Even if you hire a lawyer licensed to litigate personal injury lawsuits in both the United States and Canada, how much you or your beneficiaries can recover in non-pecuniary (pain and suffering) damages depends on which side of the border you live on. Despite similarities in their laws, each country has some differences in the kinds of damages you can claim and the amount a court can award for pain and suffering or wrongful death.
Awards for Pain and Suffering
Personal Injury Claims in the US
In the US, it's possible to win significant monetary compensation for pain and suffering or emotional distress you experience because of an injury you suffered due to another person's negligence or act of omission. A judge or jury bases the award on the specific circumstances surrounding the incident, physical evidence, medical evidence proving severe injury, witnesses, and credibility of the evidence and witnesses.
Besides physical pain or a physical impairment that interferes with your ability to work, damages for pain and suffering may include anxiety, fear, worry, depression, or other emotional stress your injury causes in your life. Even if your injury isn't permanent, a jury can award damages for future pain and suffering if you can prove your pain is real and your suffering will continue for a long time after the incident. Your pain and suffering must be related to the accident or circumstances responsible for your injury.
Personal Injury Claims in Canada
Unlike US courts where a jury often bases the amount of an award on how much the disabilities or limitations you suffer because of another person's negligence have changed your life, in Canada, the dollar amount of an award takes into account the type of injury. Canadian courts also place a cap on the amount of judgments and settlements for personal injury claims suing for non-pecuniary damages. While the court generally awards severe injuries amounts in the upper range of the cap, less serious injuries are awarded lesser amounts.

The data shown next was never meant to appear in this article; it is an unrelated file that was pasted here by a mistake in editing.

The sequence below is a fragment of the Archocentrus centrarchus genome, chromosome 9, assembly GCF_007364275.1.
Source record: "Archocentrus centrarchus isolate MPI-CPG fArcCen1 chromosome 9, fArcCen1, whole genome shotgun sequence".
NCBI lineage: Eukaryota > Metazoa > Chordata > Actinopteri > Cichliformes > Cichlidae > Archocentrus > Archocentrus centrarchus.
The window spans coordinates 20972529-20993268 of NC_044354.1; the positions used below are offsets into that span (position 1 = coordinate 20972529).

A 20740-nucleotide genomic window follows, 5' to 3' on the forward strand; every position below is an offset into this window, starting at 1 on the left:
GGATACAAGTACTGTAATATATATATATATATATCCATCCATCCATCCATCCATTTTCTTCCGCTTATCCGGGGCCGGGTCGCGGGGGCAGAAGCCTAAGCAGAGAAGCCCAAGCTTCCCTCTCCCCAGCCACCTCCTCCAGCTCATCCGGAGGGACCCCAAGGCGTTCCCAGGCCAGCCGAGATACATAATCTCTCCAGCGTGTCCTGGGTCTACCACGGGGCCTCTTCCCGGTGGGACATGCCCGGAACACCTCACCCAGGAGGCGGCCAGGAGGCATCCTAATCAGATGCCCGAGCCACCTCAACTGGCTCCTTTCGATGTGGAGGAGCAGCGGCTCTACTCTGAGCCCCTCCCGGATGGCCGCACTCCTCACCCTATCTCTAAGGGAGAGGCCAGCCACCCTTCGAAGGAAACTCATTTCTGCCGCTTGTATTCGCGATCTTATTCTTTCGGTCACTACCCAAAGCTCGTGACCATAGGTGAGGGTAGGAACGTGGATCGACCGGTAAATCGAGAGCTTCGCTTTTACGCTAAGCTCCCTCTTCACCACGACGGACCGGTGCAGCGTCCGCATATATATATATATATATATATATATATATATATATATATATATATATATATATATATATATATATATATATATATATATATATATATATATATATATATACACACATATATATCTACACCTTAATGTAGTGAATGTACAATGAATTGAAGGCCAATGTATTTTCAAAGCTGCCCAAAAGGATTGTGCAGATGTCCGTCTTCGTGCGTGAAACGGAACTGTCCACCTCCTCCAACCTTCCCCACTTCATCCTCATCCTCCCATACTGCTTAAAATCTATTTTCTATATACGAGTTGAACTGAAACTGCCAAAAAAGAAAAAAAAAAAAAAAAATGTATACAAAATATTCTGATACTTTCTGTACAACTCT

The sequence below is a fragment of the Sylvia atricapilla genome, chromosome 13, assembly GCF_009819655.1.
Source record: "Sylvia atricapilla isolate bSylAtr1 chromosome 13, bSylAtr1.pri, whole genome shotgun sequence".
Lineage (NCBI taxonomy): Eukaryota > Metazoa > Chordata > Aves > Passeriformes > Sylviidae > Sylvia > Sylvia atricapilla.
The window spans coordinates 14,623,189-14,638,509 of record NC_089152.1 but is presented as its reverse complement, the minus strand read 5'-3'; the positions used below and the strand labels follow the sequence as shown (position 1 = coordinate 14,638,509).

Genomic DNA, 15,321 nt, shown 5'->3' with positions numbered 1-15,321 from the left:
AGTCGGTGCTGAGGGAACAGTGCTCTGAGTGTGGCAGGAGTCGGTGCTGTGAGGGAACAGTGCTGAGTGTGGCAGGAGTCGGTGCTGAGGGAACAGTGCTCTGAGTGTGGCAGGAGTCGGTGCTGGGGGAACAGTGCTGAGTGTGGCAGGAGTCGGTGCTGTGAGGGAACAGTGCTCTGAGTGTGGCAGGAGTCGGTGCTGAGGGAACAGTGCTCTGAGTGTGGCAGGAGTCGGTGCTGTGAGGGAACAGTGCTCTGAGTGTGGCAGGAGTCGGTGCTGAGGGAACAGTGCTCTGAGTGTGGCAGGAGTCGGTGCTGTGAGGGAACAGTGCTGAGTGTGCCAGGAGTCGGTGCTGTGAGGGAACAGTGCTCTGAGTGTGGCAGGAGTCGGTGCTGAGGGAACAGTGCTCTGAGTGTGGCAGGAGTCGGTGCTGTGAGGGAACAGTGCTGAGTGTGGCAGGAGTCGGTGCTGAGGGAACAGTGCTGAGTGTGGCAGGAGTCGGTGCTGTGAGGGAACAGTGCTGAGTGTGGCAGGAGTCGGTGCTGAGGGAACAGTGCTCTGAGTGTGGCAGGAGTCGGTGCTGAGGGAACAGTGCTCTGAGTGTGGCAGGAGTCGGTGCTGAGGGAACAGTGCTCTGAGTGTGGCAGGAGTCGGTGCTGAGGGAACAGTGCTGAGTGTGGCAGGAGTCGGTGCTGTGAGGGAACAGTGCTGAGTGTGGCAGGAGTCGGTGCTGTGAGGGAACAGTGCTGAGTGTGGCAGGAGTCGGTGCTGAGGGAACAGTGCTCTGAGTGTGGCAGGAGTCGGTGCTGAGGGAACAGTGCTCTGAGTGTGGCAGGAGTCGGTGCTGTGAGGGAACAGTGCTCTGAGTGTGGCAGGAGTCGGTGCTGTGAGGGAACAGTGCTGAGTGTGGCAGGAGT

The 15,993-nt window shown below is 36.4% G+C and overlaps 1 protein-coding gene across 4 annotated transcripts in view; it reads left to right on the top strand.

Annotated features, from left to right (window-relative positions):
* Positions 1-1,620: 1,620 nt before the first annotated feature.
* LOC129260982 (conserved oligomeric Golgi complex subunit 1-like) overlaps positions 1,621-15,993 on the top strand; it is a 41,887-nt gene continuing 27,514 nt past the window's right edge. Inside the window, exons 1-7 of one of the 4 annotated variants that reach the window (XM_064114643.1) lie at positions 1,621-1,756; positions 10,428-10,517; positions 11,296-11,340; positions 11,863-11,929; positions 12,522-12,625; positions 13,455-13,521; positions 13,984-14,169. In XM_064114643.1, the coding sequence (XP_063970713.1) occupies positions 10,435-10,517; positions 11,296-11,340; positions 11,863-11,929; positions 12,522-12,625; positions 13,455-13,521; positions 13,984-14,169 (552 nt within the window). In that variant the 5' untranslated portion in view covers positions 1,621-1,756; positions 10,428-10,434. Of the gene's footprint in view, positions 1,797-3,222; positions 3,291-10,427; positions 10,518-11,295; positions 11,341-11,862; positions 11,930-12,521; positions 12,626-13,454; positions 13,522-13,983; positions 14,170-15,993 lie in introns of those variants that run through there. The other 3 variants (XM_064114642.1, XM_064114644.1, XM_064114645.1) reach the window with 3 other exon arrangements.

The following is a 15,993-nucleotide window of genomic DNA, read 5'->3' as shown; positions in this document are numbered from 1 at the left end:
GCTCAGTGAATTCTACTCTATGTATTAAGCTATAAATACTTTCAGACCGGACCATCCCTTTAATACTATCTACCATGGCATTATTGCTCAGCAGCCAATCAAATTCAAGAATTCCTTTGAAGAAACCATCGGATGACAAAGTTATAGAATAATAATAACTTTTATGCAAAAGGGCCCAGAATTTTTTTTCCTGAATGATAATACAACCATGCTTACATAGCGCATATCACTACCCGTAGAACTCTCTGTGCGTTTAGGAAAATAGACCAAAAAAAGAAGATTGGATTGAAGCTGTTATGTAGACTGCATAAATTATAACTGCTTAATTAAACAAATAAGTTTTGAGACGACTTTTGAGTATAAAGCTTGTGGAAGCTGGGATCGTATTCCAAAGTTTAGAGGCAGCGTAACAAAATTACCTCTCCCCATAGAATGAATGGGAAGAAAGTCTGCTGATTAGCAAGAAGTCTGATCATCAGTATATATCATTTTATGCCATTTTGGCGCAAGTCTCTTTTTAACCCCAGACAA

The reason for putting a cap on general damages -- those such as pain and suffering which aren't easy to measure -- is so similar cases are awarded similar amounts. Unlike in the US where pain and suffering damages can vary widely, the cap the Supreme Court of Canada established on general damages prevents excessive damage awards.
Wrongful Death Lawsuits
The US and Canada also differ in the amount of damages a decedent's estate can recover in wrongful death suits. In the US, if you die because of another person's negligence, not only can your estate recover damages for your pain and suffering prior to death, but also damages for loss of earnings over your lifetime. But because the dollar will be worth less in the future than it is now, calculating the amount takes into account economic factors such as interest rates and inflation, which reduces the award to present value.
In Canada, the amount of money a decedent's beneficiaries can recover in a wrongful death suit is limited to how much you would have contributed to the household for living expenses. Your family would not be compensated for your pain or suffering before death or the loss of your entire future earnings.
If you have questions about the compensation you are entitled to, then contact a lawyer from a firm like Heritage Law Group.